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SYMPOSIUM
Year : 2014  |  Volume : 30  |  Issue : 3  |  Page : 283-286
 

Technical considerations in robotic nephrectomy with vena caval tumor thrombectomy


Department of Urology, Ohio Health Dublin Methodist Hospital, Dublin, Ohio, USA

Date of Web Publication1-Jul-2014

Correspondence Address:
Ronney Abaza
7450 Hospital Drive, Suite 300, Dublin, OH 43016
USA
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Source of Support: None, Conflict of Interest: None


DOI: 10.4103/0970-1591.134252

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   Abstract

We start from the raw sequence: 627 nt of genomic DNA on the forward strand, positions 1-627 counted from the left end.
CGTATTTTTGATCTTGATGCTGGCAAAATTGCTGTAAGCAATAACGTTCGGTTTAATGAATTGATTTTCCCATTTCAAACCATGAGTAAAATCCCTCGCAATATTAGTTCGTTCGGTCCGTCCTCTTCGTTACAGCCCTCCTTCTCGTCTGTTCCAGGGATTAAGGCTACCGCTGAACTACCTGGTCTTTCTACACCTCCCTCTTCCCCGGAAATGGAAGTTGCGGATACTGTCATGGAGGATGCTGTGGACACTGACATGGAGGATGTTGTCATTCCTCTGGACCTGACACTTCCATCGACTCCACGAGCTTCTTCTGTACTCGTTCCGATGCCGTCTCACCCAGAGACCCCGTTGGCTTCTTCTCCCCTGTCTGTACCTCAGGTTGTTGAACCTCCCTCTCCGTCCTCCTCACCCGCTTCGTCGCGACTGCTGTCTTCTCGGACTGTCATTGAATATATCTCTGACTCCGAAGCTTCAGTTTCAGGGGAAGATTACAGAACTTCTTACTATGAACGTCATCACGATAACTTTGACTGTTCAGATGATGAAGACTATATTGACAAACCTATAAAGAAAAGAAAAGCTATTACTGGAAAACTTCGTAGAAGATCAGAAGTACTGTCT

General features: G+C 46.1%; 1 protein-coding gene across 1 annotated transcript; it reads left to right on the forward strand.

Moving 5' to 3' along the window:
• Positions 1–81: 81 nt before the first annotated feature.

Robotic surgery has been applied to increasingly complex urologic procedures since its initial widespread adoption for prostatectomy. While laparoscopic nephrectomy was initially reported over 2 decades ago, renal tumors involving the inferior vena cava (IVC) appeared to be a limitation to the application of laparoscopy. Laparoscopic management had only been reported in a limited fashion for short tumor thrombi not requiring cross-clamping of the IVC. The first robotic nephrectomy for renal cancer with IVC tumor thrombus was performed in 2008 with the first series reported in 2011, including for larger tumor thrombi requiring IVC cross-clamping for thrombus extraction. Since then, several surgeons at various institutions have adopted robotic surgery for these complex procedures. With experience and meticulous surgical technique, the procedure can be reproduced in properly selected cases. Further adoption and reports of multi-institutional experiences are necessary to validate this still relatively new procedure, and such work is already underway.